Germany and the United States return hundreds of looted and stolen items to Nigeria

US museums return trove of looted treasures to Nigeria

Three of the country’s best museums have been repatriated from Germany, and two others are under repair, after the United States returned hundreds of looted and stolen items to Nigeria for safekeeping.

U.N. cultural agencies and private collectors have spent tens of millions of dollars on collections such as statues, manuscripts, and paintings that have disappeared in the past, often as a result of decades of looting.

Germany and the United States returned more than 1,000 items to Nigeria in July, with Germany taking a lion’s share of the returnees. The remainder are now under repair, as the U.S. embassy in Abuja repairs the damage from a fire at a storage facility to which the items were delivered in early July.

The German government has expressed concern over the possibility of further damage.

German culture minister Dorothea Reiss said on Sept. 5 that Germany would not participate in future collections in Nigeria unless it is assured that the rights of the country’s citizens would be protected. Other German museums and collectors have refused to go forward with projects in Nigeria.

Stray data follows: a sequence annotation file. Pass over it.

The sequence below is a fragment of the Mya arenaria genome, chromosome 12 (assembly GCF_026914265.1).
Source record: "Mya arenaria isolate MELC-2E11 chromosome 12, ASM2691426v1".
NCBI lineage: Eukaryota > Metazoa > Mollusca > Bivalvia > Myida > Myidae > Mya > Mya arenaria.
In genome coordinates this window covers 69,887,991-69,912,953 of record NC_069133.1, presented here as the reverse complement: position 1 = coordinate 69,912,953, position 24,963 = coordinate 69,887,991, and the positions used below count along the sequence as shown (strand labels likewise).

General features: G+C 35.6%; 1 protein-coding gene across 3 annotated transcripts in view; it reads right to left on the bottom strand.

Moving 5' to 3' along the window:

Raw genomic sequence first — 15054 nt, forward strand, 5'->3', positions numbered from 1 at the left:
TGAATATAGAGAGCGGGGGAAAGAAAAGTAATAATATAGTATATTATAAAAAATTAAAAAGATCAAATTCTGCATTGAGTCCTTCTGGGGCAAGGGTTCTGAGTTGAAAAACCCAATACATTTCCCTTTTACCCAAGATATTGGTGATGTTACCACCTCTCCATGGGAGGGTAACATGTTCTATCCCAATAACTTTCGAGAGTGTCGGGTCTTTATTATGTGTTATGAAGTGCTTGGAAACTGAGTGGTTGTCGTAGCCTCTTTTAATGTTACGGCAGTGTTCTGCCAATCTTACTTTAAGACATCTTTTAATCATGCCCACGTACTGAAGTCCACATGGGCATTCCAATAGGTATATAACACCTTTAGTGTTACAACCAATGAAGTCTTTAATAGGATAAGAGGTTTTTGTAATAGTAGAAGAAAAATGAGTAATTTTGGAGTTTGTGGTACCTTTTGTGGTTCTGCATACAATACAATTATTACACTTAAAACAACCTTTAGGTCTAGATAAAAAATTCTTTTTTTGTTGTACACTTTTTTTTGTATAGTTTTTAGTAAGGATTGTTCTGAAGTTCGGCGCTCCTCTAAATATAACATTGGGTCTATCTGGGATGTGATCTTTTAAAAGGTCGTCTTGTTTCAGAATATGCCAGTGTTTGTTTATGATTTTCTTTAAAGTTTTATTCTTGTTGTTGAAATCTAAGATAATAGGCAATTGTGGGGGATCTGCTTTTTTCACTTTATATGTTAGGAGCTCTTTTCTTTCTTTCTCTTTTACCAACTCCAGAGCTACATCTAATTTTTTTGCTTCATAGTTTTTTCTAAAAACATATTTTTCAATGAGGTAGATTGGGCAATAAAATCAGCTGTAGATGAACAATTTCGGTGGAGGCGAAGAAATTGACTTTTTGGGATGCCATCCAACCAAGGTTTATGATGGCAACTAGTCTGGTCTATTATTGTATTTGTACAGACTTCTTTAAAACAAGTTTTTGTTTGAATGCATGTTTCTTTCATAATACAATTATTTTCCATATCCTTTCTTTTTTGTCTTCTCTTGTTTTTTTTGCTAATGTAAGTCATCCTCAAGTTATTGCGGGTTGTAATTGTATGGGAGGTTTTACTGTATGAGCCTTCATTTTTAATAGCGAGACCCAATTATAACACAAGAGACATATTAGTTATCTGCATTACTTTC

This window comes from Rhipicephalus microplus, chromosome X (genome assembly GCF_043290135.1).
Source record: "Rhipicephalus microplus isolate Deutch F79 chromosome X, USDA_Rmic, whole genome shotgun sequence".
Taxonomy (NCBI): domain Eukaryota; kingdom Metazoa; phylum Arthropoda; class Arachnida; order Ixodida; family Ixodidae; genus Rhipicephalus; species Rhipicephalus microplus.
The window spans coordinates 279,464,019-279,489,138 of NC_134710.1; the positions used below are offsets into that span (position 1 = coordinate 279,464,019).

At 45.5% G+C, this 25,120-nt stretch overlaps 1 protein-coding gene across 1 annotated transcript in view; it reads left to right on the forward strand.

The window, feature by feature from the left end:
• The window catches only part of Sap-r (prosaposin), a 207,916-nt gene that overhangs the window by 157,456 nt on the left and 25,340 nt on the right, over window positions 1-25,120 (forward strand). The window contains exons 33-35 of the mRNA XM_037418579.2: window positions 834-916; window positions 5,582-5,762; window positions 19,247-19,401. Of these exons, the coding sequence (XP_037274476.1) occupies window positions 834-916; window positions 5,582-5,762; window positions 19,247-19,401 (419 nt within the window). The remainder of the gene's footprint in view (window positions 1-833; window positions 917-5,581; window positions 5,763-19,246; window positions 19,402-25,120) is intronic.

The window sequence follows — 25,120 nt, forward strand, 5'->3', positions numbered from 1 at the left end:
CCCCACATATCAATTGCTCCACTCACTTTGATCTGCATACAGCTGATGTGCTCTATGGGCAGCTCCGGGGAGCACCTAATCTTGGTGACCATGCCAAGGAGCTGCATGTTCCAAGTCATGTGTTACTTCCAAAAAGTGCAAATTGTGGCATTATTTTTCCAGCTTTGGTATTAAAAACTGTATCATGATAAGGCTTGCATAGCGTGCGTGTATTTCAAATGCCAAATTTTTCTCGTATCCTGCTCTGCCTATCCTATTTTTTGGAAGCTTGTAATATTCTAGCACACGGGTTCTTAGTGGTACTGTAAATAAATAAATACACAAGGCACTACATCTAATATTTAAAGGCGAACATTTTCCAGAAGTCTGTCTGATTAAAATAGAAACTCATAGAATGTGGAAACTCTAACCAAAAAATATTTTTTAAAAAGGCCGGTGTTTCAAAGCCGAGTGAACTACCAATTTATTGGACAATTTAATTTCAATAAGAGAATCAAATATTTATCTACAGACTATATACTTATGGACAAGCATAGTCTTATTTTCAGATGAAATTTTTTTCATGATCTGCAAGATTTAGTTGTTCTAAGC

“For that reason, it is our position that no works of cultural value will be returned to the Nigerian government in the context of any future collection program,” said Reiss, in a statement.

Many of the items that were repatriated to Nigeria are from the Berlin State and University museums in Berlin, with the rest from the United States, the German Foreign Ministry said in a statement.

The U.S. embassy in Abuja estimates that it will cost about $300,000 to repair the damage from the fire to the storage facility where many of the items were stored recently.

A statement by the U.S. embassy says the ministry is assessing the damage, which was sustained overnight on July 14.

“After thorough examination, an assessment of the extent of the damage to the building and the extent of the damage to the objects stored in the building is ongoing,” the embassy says.

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